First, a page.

UPDATE: Chain requirements lifted on some North State highways

National budget 5.9.11

Staff reports

GateHouse News Service National Budget


Contacts: Lisa Glowinski, (217) 816-3343, lglowinski@corp.gatehousemedia.com

Michael Toeset, (630) 835-8870, mtoeset@corp.gatehousemedia.com

On GHNewsroom.com

WAKE UP CALL!: Sales of scooters, bikes on the rise

SHOOTING BREAKING NEWS: A recap of April 28's webinar

DAVID ARKIN: Answers to 3 common concerns about ASFs


BIN LADEN: GHNS is compiling content here. Send yours to national@gatehousemedia.com or Zope it to us

KEVIN FRISCH: A tree falls in the global forest -- Once upon a time, things had always been a certain way. Then came Sept. 11, 2001, and things were entirely different. And then that different way became the everyday way. We called it the “new normal.” Eventually, we got used to that type of normalcy. Now, again, with bin Laden erased from the global-terrorism equation, things have changed. Messenger Post (N.Y.)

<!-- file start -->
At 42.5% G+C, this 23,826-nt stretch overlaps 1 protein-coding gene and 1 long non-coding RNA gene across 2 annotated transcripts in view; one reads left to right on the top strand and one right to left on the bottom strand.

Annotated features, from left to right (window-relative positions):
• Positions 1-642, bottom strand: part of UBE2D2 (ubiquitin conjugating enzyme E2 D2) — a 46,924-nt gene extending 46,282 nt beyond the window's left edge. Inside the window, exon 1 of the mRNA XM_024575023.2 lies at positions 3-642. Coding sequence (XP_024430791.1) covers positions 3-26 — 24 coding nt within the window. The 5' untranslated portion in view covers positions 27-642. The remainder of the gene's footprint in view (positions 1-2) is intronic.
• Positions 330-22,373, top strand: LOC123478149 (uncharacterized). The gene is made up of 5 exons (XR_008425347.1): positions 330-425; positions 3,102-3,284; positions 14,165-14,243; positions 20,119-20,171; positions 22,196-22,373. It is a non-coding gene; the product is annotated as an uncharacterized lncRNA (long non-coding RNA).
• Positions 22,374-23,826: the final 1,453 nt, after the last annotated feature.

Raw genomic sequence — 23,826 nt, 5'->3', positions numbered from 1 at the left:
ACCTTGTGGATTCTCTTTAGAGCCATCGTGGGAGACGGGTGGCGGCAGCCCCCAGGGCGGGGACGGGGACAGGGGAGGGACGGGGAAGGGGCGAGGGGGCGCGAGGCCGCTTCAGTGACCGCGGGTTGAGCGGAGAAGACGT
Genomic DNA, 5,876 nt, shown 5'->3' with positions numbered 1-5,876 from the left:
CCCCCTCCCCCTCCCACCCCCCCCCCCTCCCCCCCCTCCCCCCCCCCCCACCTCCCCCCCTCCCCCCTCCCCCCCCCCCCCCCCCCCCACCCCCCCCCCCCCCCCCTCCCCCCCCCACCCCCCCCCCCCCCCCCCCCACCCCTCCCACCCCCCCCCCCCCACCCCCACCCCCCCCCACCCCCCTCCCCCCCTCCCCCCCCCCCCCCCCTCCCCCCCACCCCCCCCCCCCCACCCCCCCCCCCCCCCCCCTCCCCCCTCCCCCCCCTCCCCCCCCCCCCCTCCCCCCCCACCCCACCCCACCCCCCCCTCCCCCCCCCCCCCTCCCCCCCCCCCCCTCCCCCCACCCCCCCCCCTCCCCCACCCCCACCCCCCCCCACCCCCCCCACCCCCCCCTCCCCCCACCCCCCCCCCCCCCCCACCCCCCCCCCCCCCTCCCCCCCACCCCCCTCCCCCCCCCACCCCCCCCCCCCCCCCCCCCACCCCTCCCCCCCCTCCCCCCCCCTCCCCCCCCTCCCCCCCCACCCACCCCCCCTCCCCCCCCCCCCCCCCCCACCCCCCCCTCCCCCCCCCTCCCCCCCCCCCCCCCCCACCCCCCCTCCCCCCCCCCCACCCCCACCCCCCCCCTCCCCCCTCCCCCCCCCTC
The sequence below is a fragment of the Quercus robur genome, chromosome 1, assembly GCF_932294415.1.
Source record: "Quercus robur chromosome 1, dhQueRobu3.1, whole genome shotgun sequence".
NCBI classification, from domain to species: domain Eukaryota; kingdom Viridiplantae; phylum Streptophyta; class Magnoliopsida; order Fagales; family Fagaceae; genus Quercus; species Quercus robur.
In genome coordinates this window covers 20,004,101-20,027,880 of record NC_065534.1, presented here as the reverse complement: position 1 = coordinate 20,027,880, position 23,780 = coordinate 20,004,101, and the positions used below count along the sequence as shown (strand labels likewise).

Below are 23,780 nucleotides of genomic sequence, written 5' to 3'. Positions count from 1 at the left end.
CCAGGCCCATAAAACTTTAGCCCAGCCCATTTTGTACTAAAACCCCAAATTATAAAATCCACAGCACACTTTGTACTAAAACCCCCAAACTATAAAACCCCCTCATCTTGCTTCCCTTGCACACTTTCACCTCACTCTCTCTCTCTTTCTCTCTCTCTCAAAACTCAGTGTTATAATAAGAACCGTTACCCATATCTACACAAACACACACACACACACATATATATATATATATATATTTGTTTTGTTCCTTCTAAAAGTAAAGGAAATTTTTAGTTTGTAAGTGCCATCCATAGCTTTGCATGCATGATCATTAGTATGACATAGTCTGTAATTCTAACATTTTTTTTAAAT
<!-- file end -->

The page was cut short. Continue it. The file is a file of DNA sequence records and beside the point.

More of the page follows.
CHARITA GOSHAY: A change to believe in: Bin Laden is dead -- In its zeal, the White House did not help its cause by releasing incomplete reports that had to be corrected. Perhaps the concern was if they held the story until the fog lifted, someone would be yelling, “Cover-up!” But “right” always beats “right now.” Canton (Ohio) Repository


JUNE FAMILY: Great zoos, recipes for a summer lemonade stand and how to make a household emergency kit

KIDZBUZZ: National Police Week

FAVORITE CAR CALLOUT: For photos of readers' classic, first or favorite vehicles